one recipe Basic Dough (see Five Fragrance Doughnut recipe)

sesame seeds for coating

filling

250g red bean paste, shaped into 20g balls
1.5 litres vegetable oil for deep frying

For the dough: Prepare the dough according to instructions.

To shape dough: Place the dough which has rested at room temperature on a floured worktop. Divide the dough into 40g portions and shape into balls.

Flatten each ball of dough with your palm and place a red bean ball in the centre. Enclose the filling with the dough, pinching to seal. Roll between the palms to form a smooth ball.

Sprinkle with sesame seeds.

Flatten the ball and roll it to a thickness of 1cm (½”) with a rolling pin. Repeat with the remaining dough and filling.

Rest the shaped dough for 10-15 minutes, covered.

To fry: Preheat the oil in a wok until hot or in an electric fryer at 190°C. Deep fry the doughnuts in batches, flipping over to cook the other side, until golden brown. Remove doughnut and drain on paper towels.

chinese doughnuts, ham chim paeng
Take your pick: Glutinous rice doughnut (left) and five fragrance doughnut.

Glutinous Rice Doughnut

dough

250g plain flour, sifted
75g caster sugar
½ tsp instant dried yeast
1 tbsp double-action baking powder
½ tsp fine salt
150ml water
½ tsp sodium bicarbonate
25g fermented red bean curd (nam yue), mashed to smooth paste with 1 tbsp vegetable oil

filling

200g glutinous rice, rinsed, soaked for 4 hours and drained
40g caster sugar
1 tsp fine salt
200ml water
100ml thick coconut milk, optional
1.5 litres vegetable oil for deep frying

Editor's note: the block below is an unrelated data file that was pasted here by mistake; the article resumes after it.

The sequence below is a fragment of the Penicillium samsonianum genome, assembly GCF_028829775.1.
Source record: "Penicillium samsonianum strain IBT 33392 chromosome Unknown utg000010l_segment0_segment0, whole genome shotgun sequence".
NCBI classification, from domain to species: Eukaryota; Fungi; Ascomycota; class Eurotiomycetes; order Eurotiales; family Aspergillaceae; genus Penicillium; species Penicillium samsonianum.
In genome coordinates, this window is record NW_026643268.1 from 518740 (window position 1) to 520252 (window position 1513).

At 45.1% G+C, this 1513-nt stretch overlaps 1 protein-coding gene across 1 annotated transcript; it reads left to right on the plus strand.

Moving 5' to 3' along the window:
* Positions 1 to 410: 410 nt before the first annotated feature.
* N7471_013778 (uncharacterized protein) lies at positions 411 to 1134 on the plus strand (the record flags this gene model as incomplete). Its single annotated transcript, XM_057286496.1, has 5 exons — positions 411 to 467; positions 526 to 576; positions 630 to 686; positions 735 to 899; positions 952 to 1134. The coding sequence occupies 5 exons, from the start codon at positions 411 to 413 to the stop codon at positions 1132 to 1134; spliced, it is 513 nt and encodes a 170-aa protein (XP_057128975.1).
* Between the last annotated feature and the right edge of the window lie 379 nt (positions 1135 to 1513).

For the dough: Place the flour, sugar, yeast, baking powder and salt in the bowl of a stand mixer attached with the dough hook.

In a small bowl, mix the water and sodium bicarbonate; stir until dissolved. Add to the dough ingredients together with the fermented bean curd mixture. Mix on medium speed to a dough.

Place the dough in a lightly oiled bowl, cover, and let it ferment for 4 hours at room temperature.

If preparing ahead, let it ferment for 1 hour at room temperature, then transfer to the refrigerator to continue fermenting for 8-12 hours, or overnight. Remove dough from the fridge 1 hour before shaping.

For the filling: Place sugar, salt, water and coconut milk in a bowl and stir to dissolve the sugar and salt. Add to the rice and mix well. Place the rice in a heatproof dish and steam for 30 minutes. Remove from heat and cool slightly. Place the rice on a piece of cling film and shape into a 5cm-diametre log. Roll up firmly with the aid of the cling film. Make sure the rice is compacted.

To shape: Place the dough which has rested at room temperature on a floured worktop. Stretch dough and roll out into a rectangular shape large enough to wrap the glutinous rice log.

Unwrap the glutinous rice and place in the middle of the dough. Brush some water along the edge of the dough and wrap up into an open-ended log, making sure the dough is sealed around the filling.

Cut the log into 2cm (¾”)-thick discs using a plastic scraper. Rest the shaped dough for 10-15 minutes, covered.

To fry: Preheat the oil in a wok until hot or in an electric fryer at 190°C. Deep fry the doughnuts in batches, flipping over to cook the other side so that it is golden brown all over. Remove the doughnut and drain on paper towels.

Catherine’s Culinary Centre Tiara Square, UEP Subang Jaya, mscatherinelau@gmail.com, 016-221 5718


Tags / Keywords: Lifestyle, Hum Chin Paeng, Chinese donut, doughnut